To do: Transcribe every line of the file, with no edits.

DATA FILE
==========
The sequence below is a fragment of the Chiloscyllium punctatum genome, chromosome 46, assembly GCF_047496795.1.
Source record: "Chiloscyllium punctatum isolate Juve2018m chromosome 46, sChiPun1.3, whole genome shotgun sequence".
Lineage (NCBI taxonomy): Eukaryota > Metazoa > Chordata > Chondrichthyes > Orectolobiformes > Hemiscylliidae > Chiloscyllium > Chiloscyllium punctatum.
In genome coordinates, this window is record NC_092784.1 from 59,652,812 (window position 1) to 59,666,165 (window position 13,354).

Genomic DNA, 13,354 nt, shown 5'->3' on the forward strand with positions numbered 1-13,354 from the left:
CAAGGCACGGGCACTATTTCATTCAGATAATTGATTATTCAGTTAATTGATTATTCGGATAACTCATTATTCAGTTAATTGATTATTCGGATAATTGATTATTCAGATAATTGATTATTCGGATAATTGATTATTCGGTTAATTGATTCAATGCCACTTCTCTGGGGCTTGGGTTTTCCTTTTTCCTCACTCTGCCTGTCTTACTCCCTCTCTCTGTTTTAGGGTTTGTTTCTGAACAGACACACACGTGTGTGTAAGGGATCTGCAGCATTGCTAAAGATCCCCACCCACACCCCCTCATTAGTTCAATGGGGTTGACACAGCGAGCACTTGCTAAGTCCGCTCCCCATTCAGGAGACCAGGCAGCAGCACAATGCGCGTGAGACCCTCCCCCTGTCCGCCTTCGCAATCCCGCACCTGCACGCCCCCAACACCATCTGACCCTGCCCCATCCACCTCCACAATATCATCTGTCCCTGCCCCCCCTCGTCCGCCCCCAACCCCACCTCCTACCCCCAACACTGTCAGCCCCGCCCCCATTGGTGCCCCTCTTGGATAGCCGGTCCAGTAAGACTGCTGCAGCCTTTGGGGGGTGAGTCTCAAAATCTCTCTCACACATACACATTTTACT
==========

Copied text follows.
The sequence below is a fragment of the Chiloscyllium punctatum genome, chromosome 46, assembly GCF_047496795.1.
Source record: "Chiloscyllium punctatum isolate Juve2018m chromosome 46, sChiPun1.3, whole genome shotgun sequence".
Lineage (NCBI taxonomy): Eukaryota > Metazoa > Chordata > Chondrichthyes > Orectolobiformes > Hemiscylliidae > Chiloscyllium > Chiloscyllium punctatum.
In genome coordinates, this window is record NC_092784.1 from 59,652,812 (window position 1) to 59,666,165 (window position 13,354).

Genomic DNA, 13,354 nt, shown 5'->3' on the forward strand with positions numbered 1-13,354 from the left:
CAAGGCACGGGCACTATTTCATTCAGATAATTGATTATTCAGTTAATTGATTATTCGGATAACTCATTATTCAGTTAATTGATTATTCGGATAATTGATTATTCAGATAATTGATTATTCGGATAATTGATTATTCGGTTAATTGATTCAATGCCACTTCTCTGGGGCTTGGGTTTTCCTTTTTCCTCACTCTGCCTGTCTTACTCCCTCTCTCTGTTTTAGGGTTTGTTTCTGAACAGACACACACGTGTGTGTAAGGGATCTGCAGCATTGCTAAAGATCCCCACCCACACCCCCTCATTAGTTCAATGGGGTTGACACAGCGAGCACTTGCTAAGTCCGCTCCCCATTCAGGAGACCAGGCAGCAGCACAATGCGCGTGAGACCCTCCCCCTGTCCGCCTTCGCAATCCCGCACCTGCACGCCCCCAACACCATCTGACCCTGCCCCATCCACCTCCACAATATCATCTGTCCCTGCCCCCCCTCGTCCGCCCCCAACCCCACCTCCTACCCCCAACACTGTCAGCCCCGCCCCCATTGGTGCCCCTCTTGGATAGCCGGTCCAGTAAGACTGCTGCAGCCTTTGGGGGGTGAGTCTCAAAATCTCTCTCACACATACACATTTTACT